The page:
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Hotchkiss Classic Cars for Sale

Hotchkiss cars were made by Hotchkiss et Cie, a French arms manufacturer. They produced their first car in 1903 and their last in 1955, although they continued to produce military vehicles until the 1970s. Some of their most successful models were the AM and the Paris-Nice. Hotchkiss also gave their name to a power transmission system, the Hotchkiss drive, which they developed in the 1920s. It is still used today by many SUVs and pick-up trucks.

The early years of Hotchkiss

Although Hotchkiss was a French-based motor company, its founder was an American. Benjamin Hotchkiss was a weapons engineer from Connecticut who moved to France and set up a factory near Paris in 1867. He made weapons and explosives for the French government, and developed the Hotchkiss gun; a revolving barrel machine gun. Hotchkiss diversified into car manufacture and their first civilian car, the type C, was introduced in 1903. This was a 17 CV four-cylinder model that was based on the Mercedes Simplex and used ball bearing engines. In 1907 the company introduced two six-cylinder models, the Type L and the Type O.

Success for Hotchkiss between the wars

The outbreak of World War One concentrated French production on weapons and Hotchkiss opened a subsidiary factory in Coventry, UK. Car production did not resume in France until 1919. The Coventry plant designed the Hotchkiss AM in 1923; a four-cylinder 45 hp car. It had a manual 4-speed transmission with a side valve distribution and reached a top speed of around 100 km/h. It was offered in torpedo, sedan, coupe and convertible design and remained in production until 1928. A later version, the AM2, had the same engine but included overhead valves that improved performance to 50 hp with a speed of 105 km/h. The AM2 was introduced in 1926 and the AM80 in 1928. The latter had considerable racing success, winning at the 1920 Paris-Nice Rally and the 1932 Monte Carlo Rally. In 1934, the Hotchkiss Paris-Nice was introduced; a closed car with 115 bhp at 3500 rpm with twin downdraught Solex carburetors. This did well in the 1938 and 1939 Monte Carlo Rally. The outbreak of WWII shifted manufacture to tanks and other military vehicles and the invasion of France led them to evacuate the Paris car factory in 1940. Some new models were introduced after the war, including the Anjou, Antheor and Gregoire, but production stopped in 1952 with only 247 Gregoire cars sold. In 1954 Hotchkiss merged with Delahaye and ceased car production.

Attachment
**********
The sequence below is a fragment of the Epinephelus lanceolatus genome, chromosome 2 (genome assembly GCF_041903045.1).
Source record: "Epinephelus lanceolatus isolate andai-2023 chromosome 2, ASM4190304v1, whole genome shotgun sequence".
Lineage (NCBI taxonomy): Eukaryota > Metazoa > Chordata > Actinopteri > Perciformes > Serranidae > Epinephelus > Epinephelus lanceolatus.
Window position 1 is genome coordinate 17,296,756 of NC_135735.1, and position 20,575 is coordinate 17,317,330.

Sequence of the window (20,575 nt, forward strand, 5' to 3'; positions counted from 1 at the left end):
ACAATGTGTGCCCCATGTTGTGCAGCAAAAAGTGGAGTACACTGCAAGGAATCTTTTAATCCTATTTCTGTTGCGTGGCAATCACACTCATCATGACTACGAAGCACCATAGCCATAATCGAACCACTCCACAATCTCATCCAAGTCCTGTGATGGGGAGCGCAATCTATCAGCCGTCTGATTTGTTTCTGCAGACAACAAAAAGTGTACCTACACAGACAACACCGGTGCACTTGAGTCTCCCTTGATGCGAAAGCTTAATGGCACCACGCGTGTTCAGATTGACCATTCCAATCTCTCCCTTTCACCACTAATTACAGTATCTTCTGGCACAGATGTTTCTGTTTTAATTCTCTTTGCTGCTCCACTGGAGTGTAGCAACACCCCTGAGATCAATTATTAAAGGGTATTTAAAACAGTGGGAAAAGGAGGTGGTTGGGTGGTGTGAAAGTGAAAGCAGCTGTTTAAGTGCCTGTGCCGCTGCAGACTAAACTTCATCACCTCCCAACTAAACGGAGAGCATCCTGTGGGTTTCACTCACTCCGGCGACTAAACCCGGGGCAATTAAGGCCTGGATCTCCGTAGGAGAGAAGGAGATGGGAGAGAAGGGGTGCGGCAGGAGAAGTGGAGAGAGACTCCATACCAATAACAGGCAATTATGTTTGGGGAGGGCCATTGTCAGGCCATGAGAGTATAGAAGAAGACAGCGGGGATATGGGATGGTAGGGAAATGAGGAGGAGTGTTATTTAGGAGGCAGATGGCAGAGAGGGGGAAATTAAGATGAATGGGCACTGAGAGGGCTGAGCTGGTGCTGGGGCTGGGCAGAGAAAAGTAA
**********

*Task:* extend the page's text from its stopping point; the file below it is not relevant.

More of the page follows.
The Hotchkiss logo

The badge for the Hotchkiss marque is made from a pair of crossed cannons, in reference to their origins as arms manufacturers. These are surrounded by a circular army belt on which are written the words ‘Hotchkiss, Paris.’

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Image 1/4 of Hotchkiss M 201 (1967)
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1967 | Hotchkiss M 201

Chenillette Hotchkiss de 1967

AU$ 79’397
Image 1/50 of Hotchkiss Anjou 20.50 Grand Sport (1949)
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1949 | Hotchkiss Anjou 20.50 Grand Sport

HOTCHKISS Anjou 2050 3485cc 6-cilinder RHD Professional restoration

AU$ 114’960
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